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Selected tag(s): drones

A reality check on the drones boom

A drone flies over a farm field. Photo credit: Flickr user ackab1

A drone flies over a farm field with an on-board camera. Photo credit: Flickr user ackab1

Last week, the Federal Aviation Administration (FAA) released much anticipated rules on commercial small drone use. In a nutshell:

  • The rules loosen restrictions on commercial drone use, and later this summer the FAA will start legally allowing permits for drones weighing less than 55 pounds.
  • The rules are a boon to producers and ranchers interested in precision farming practices, thanks to drones’ advanced imaging technologies.

Industry groups estimate that precision agriculture has the potential to account for almost 80 percent of civilian drone use by 2020. Already, 16 percent of agricultural retailers are selling drones – a figure set to skyrocket in the coming years.

So this is big news for the ag industry – but will it help the environment, too?

Not necessarily. Drones provide lots of data, and nothing more. They don’t actually change anything on the ground or benefit the environment directly. It’s up to growers and their advisors to use the information collected by drones to make informed decisions that can benefit profitability and the planet. Here’s why drones are just one (important) piece of the puzzle. Read More »

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3 ways drones can help take agriculture to new sustainability heights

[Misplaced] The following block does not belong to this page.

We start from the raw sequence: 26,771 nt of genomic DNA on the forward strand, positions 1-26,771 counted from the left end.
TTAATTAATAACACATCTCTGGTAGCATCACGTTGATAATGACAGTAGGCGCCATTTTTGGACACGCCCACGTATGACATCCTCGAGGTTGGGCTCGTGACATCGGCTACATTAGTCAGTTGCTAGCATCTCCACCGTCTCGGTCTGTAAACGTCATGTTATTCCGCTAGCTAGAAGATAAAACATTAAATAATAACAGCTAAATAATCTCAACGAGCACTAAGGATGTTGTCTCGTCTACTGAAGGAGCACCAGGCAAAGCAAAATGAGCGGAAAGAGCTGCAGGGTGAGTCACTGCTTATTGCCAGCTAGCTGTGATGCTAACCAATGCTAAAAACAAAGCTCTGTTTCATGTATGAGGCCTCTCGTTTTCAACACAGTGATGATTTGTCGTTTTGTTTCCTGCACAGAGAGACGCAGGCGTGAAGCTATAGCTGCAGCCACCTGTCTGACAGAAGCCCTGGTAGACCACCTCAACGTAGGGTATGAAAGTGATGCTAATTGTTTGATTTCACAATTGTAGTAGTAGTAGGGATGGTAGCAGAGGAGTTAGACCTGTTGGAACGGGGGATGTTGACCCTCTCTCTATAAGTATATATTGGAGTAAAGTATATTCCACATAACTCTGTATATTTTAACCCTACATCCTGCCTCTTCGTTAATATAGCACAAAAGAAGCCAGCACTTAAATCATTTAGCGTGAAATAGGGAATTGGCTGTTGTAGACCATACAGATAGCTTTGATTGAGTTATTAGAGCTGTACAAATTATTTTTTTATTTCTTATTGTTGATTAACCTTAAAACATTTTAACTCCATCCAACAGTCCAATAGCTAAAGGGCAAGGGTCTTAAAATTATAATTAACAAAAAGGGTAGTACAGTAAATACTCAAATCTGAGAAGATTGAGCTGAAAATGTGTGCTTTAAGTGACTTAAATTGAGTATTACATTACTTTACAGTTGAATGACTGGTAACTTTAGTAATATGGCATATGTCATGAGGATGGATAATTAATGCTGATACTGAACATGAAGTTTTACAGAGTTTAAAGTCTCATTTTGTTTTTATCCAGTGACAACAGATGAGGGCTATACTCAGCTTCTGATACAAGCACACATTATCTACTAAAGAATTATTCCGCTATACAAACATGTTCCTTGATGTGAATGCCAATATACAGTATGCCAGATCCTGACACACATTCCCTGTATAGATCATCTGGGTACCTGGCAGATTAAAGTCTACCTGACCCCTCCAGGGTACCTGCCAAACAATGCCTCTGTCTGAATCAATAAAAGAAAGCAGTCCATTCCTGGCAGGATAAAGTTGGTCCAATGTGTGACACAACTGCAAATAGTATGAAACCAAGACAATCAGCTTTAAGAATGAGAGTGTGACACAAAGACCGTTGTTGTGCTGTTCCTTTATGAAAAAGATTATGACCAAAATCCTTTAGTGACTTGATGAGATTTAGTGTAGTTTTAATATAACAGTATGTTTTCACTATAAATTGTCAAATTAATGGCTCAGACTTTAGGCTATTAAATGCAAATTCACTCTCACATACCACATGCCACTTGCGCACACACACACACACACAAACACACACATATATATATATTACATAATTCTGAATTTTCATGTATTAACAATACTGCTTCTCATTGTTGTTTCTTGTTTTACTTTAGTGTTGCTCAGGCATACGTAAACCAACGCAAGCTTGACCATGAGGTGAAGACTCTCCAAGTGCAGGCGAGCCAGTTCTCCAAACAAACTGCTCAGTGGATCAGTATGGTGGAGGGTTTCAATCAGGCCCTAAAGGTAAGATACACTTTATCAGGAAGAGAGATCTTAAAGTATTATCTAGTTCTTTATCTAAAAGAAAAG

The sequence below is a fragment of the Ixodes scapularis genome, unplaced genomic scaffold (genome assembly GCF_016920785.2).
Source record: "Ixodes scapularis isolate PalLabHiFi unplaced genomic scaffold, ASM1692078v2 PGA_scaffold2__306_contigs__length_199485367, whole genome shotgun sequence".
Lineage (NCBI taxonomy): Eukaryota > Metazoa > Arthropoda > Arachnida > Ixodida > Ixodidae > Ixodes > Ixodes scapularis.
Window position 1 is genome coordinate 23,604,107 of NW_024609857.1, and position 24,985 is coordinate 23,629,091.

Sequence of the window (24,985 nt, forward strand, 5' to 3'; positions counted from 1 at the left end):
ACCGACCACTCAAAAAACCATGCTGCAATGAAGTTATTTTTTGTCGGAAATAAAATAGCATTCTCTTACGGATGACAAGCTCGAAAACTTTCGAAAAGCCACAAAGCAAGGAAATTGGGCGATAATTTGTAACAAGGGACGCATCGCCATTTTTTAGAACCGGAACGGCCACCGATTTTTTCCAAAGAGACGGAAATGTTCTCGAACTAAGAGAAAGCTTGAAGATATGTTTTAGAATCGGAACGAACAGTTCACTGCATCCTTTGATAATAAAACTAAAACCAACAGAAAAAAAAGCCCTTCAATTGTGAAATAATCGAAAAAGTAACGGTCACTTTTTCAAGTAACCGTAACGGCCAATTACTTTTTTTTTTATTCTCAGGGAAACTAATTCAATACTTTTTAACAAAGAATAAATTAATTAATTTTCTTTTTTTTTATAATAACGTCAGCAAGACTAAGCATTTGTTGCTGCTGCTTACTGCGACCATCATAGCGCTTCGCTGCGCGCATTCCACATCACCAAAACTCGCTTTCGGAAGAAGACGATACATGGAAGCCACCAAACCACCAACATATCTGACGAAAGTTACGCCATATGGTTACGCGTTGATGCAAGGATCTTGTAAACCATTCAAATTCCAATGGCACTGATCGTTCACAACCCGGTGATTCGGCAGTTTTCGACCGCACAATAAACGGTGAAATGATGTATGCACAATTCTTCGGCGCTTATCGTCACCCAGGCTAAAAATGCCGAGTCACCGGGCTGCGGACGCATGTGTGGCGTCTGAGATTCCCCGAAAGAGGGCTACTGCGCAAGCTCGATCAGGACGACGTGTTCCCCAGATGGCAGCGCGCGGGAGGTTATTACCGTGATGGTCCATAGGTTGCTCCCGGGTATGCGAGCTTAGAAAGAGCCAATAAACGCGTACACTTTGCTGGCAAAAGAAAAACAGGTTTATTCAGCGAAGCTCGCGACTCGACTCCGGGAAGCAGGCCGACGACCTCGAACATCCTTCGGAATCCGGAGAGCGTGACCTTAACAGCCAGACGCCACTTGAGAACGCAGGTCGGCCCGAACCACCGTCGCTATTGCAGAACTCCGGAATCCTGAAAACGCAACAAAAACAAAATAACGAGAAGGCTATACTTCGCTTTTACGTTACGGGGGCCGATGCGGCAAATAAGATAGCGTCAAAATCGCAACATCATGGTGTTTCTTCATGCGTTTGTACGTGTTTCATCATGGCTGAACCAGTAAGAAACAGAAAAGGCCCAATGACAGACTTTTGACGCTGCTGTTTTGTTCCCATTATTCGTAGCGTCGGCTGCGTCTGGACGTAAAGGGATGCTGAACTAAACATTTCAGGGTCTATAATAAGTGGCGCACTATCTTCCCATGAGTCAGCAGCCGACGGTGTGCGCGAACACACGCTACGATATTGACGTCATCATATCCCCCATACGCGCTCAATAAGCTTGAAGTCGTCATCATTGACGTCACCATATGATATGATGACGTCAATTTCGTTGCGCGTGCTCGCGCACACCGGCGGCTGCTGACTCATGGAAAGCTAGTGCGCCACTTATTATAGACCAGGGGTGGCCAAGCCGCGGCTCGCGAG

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A drone collects data while in flight. Photo credit

Drone technology has been around for decades, taking to the skies to capture movie sequences, collect scientific data and scout territory. But there’s another industry where drones are really beginning to take off: farming.

Agriculture is on tap to make up 80 percent of the market for unmanned aircrafts in the next couple of decades. With the invention of newer, more effective technologies, drones have the potential to launch the agriculture industry into a future of sustainability.

Rules of the sky

In February of this year, the Federal Aviation Administration proposed long-awaited rules on the commercial use of small drones in the agricultural sector. The new regulations require operators to be certified, fly only during daylight and keep their aircraft in sight. Although this proposed legislation could take one or two years for final adoption, it marks a major step for the industry, as the guidelines provide the formal structure needed to legitimize drone use and advance the market for their production.

Although drone technology is still modifying production to increase ease of use and lower prices, these machines already have the potential to go a long way towards improving farmers’ bottom lines – and the environment. Here are three key benefits of drone use in agriculture: Read More »

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